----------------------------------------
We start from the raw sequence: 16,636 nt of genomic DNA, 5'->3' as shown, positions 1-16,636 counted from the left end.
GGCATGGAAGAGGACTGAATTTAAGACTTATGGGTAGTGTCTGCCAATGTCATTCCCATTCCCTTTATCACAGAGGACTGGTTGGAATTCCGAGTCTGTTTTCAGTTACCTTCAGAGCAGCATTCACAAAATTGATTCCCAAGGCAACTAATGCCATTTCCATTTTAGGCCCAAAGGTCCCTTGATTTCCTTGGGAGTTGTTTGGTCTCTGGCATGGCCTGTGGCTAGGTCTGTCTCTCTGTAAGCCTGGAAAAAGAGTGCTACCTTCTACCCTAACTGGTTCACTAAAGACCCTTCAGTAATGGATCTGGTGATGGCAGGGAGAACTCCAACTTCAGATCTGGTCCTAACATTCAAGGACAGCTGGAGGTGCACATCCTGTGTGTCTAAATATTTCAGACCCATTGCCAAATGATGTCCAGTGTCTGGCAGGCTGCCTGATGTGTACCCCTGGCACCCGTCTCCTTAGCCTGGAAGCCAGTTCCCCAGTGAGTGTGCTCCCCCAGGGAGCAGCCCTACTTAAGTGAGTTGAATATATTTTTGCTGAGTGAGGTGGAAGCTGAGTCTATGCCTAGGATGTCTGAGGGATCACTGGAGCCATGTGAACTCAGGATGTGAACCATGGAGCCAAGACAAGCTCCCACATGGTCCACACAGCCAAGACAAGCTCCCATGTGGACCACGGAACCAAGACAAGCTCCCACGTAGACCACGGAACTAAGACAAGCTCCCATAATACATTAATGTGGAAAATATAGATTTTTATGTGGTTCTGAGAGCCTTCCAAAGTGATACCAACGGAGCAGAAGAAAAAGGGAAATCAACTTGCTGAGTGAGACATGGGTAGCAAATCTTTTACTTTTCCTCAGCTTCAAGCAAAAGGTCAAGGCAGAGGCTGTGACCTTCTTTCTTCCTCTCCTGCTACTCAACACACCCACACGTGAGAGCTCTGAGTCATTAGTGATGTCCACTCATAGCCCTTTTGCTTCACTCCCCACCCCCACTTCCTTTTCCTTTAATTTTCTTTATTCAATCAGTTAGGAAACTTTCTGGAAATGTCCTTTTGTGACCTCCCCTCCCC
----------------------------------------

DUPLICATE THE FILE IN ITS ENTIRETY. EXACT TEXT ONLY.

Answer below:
We start from the raw sequence: 16,636 nt of genomic DNA, 5'->3' as shown, positions 1-16,636 counted from the left end.
GGCATGGAAGAGGACTGAATTTAAGACTTATGGGTAGTGTCTGCCAATGTCATTCCCATTCCCTTTATCACAGAGGACTGGTTGGAATTCCGAGTCTGTTTTCAGTTACCTTCAGAGCAGCATTCACAAAATTGATTCCCAAGGCAACTAATGCCATTTCCATTTTAGGCCCAAAGGTCCCTTGATTTCCTTGGGAGTTGTTTGGTCTCTGGCATGGCCTGTGGCTAGGTCTGTCTCTCTGTAAGCCTGGAAAAAGAGTGCTACCTTCTACCCTAACTGGTTCACTAAAGACCCTTCAGTAATGGATCTGGTGATGGCAGGGAGAACTCCAACTTCAGATCTGGTCCTAACATTCAAGGACAGCTGGAGGTGCACATCCTGTGTGTCTAAATATTTCAGACCCATTGCCAAATGATGTCCAGTGTCTGGCAGGCTGCCTGATGTGTACCCCTGGCACCCGTCTCCTTAGCCTGGAAGCCAGTTCCCCAGTGAGTGTGCTCCCCCAGGGAGCAGCCCTACTTAAGTGAGTTGAATATATTTTTGCTGAGTGAGGTGGAAGCTGAGTCTATGCCTAGGATGTCTGAGGGATCACTGGAGCCATGTGAACTCAGGATGTGAACCATGGAGCCAAGACAAGCTCCCACATGGTCCACACAGCCAAGACAAGCTCCCATGTGGACCACGGAACCAAGACAAGCTCCCACGTAGACCACGGAACTAAGACAAGCTCCCATAATACATTAATGTGGAAAATATAGATTTTTATGTGGTTCTGAGAGCCTTCCAAAGTGATACCAACGGAGCAGAAGAAAAAGGGAAATCAACTTGCTGAGTGAGACATGGGTAGCAAATCTTTTACTTTTCCTCAGCTTCAAGCAAAAGGTCAAGGCAGAGGCTGTGACCTTCTTTCTTCCTCTCCTGCTACTCAACACACCCACACGTGAGAGCTCTGAGTCATTAGTGATGTCCACTCATAGCCCTTTTGCTTCACTCCCCACCCCCACTTCCTTTTCCTTTAATTTTCTTTATTCAATCAGTTAGGAAACTTTCTGGAAATGTCCTTTTGTGACCTCCCCTCCCC